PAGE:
Sound familiar? Replace the local “milkman” with a highly processed and industrialized system. Fortunately for the Iraqis, the whole project failed. Unfortunately for the American taxpayers, we paid for that failure.


In June this year Patricia McArdle wrote an opinion piece for the New York Times: Afghanistan’s Last Locavores. Ms. McArdle spent one year in Afghanistan as a State Department political adviser:

Many urban Americans idealize “green living” and “slow food.” But few realize that one of the most promising models for sustainable living is not to be found on organic farms in the United States, but in Afghanistan. A majority of its 30 million citizens still grow and process most of the food they consume. They are the ultimate locavores.

During the 12 months I spent as a State Department political adviser in northern Afghanistan, I was dismayed to see that instead of building on Afghanistan’s traditional, labor-intensive agricultural and construction practices, the United States is using many of its aid dollars to transform this fragile agrarian society into a consumer-oriented, mechanized, fossil-fuel-based economy. (Full article here.)

Is the American Biotech Industry’s Desire to Control the World through GMO Seeds Fueling Some of our Foreign Policy?

There was much written in 2011 about information revealed in the now infamous “Wikileaks” detailing just how much pressure the U.S. government has applied all around the world to get countries to adopt U.S. genetically modified seeds. For example:

In one cable, an unnamed State Department official tells a Pakistan finance minister, who notes that drought and water issues remain a primary barrier to increasing the country’s agricultural capacity, that “the integration of genetically modified seeds is critical to increasing agricultural productivity.” The official then requested “enhanced U.S.–Pakistan collaboration” on biotechnology research. (Full article here)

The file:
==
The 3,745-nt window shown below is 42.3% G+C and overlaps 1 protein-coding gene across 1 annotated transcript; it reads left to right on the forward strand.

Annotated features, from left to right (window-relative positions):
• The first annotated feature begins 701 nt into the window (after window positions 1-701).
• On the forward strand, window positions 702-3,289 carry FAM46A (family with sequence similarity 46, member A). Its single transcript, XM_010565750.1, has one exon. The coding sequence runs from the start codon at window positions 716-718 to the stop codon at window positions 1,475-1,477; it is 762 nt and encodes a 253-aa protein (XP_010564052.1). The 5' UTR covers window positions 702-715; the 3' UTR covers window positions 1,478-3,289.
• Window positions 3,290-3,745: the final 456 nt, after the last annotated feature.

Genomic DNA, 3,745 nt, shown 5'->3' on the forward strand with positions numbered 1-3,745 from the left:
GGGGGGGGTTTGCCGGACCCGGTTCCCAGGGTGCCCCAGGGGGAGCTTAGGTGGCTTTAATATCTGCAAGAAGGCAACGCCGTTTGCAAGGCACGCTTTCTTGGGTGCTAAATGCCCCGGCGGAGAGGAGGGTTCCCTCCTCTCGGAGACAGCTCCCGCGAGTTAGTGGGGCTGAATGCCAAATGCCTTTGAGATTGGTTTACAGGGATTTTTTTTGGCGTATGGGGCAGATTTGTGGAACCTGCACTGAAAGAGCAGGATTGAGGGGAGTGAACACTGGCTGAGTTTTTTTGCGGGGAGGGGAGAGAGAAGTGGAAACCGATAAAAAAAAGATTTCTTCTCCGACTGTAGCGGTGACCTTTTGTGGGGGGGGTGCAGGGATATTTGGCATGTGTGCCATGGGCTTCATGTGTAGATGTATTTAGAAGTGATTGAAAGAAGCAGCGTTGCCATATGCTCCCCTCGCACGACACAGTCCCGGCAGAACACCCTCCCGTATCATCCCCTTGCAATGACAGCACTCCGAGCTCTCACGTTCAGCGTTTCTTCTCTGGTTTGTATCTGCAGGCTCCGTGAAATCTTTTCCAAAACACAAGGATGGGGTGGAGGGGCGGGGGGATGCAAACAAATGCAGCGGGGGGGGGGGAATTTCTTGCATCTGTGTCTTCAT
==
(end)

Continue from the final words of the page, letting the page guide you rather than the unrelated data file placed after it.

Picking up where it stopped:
See also: Why is the State Department using our money to help force genetically modified crops on other countries?

Is Iran Next?

Much of the rhetoric regarding U.S. foreign policy in the recent presidential debates has centered around Iran, and their supposed threat to obtaining a nuclear weapon. They are often cited as a threat to other countries due to their “Jihadist” theology. Currently, Iran is isolated from U.S. businesses for the most part.

What is the current state of their agriculture? The English News Iran Daily reported earlier this year that the country’s current five year economic plan (2010 through 2015) had a goal of having at least 25% of their agriculture being produced by organic standards:

It is predicted that 143 million tons of agro products will be produced by the end of Fifth Plan, of which 30 million tons would be organic crops, Esmaeel Negaresh stated, wrote.

Organic farming is a form of agriculture that relies on techniques such as crop rotation, green manure, compost and biological pest control to maintain soil productivity and control pests on a farm.

Organic farming excludes or strictly limits the use of manufactured fertilizers, pesticides (which include herbicides, insecticides and fungicides), plant growth regulators such as hormones, livestock antibiotics, food additives, and genetically modified organisms.

Pointing to the responsibilities of Agricultural Jihad Ministry in this respect, Negaresh said standards for production of healthy crops have been compiled, adding the maximum residue level (MRL) database for over 2,000 crops has been prepared and notified to provinces.

Total area under cultivation in Iran is 11-13 million hectares most of which are under traditional farming systems with smallholder farmers involved in subsistence agriculture.

Since many farmers in their small farms and gardens never use agrochemicals and employ sustainable approaches for crop production during land preparation, crop nutrition, soil fertility as well as pest, disease and weed management, their agroecosystems are potentially organic or can be easily converted to organic. (Full Article Here.)

If the U.S. decides to start another war, targeting Iran this time, what do you think will happen to this traditional agricultural system? History would seem to indicate that the same thing would happen that happened in Afghanistan and Iraq.

See also:

The Real Cause of Revolution in the Middle East? Food Subsidies can no longer Provide Cheap Bread